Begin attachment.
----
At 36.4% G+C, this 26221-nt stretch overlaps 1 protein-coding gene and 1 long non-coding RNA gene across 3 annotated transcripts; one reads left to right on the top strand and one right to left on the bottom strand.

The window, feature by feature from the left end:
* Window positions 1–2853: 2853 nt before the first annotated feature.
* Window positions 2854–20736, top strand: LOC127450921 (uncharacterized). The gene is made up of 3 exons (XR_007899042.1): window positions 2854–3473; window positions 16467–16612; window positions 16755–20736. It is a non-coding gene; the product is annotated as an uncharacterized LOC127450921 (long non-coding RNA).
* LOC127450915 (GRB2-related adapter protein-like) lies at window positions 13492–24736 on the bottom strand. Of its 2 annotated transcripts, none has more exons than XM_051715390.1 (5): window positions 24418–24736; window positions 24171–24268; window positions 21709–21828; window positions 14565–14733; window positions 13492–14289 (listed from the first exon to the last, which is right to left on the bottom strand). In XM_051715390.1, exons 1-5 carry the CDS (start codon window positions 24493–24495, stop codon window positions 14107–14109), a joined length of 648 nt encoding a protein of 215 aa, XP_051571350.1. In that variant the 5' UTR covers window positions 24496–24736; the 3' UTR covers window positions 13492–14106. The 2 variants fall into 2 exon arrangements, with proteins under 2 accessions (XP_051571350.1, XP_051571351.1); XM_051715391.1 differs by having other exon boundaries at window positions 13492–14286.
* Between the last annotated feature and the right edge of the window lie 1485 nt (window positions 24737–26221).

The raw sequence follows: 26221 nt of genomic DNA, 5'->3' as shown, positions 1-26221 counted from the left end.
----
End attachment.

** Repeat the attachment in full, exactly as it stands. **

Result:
At 36.4% G+C, this 26221-nt stretch overlaps 1 protein-coding gene and 1 long non-coding RNA gene across 3 annotated transcripts; one reads left to right on the top strand and one right to left on the bottom strand.

The window, feature by feature from the left end:
* Window positions 1–2853: 2853 nt before the first annotated feature.
* Window positions 2854–20736, top strand: LOC127450921 (uncharacterized). The gene is made up of 3 exons (XR_007899042.1): window positions 2854–3473; window positions 16467–16612; window positions 16755–20736. It is a non-coding gene; the product is annotated as an uncharacterized LOC127450921 (long non-coding RNA).
* LOC127450915 (GRB2-related adapter protein-like) lies at window positions 13492–24736 on the bottom strand. Of its 2 annotated transcripts, none has more exons than XM_051715390.1 (5): window positions 24418–24736; window positions 24171–24268; window positions 21709–21828; window positions 14565–14733; window positions 13492–14289 (listed from the first exon to the last, which is right to left on the bottom strand). In XM_051715390.1, exons 1-5 carry the CDS (start codon window positions 24493–24495, stop codon window positions 14107–14109), a joined length of 648 nt encoding a protein of 215 aa, XP_051571350.1. In that variant the 5' UTR covers window positions 24496–24736; the 3' UTR covers window positions 13492–14106. The 2 variants fall into 2 exon arrangements, with proteins under 2 accessions (XP_051571350.1, XP_051571351.1); XM_051715391.1 differs by having other exon boundaries at window positions 13492–14286.
* Between the last annotated feature and the right edge of the window lie 1485 nt (window positions 24737–26221).

The raw sequence follows: 26221 nt of genomic DNA, 5'->3' as shown, positions 1-26221 counted from the left end.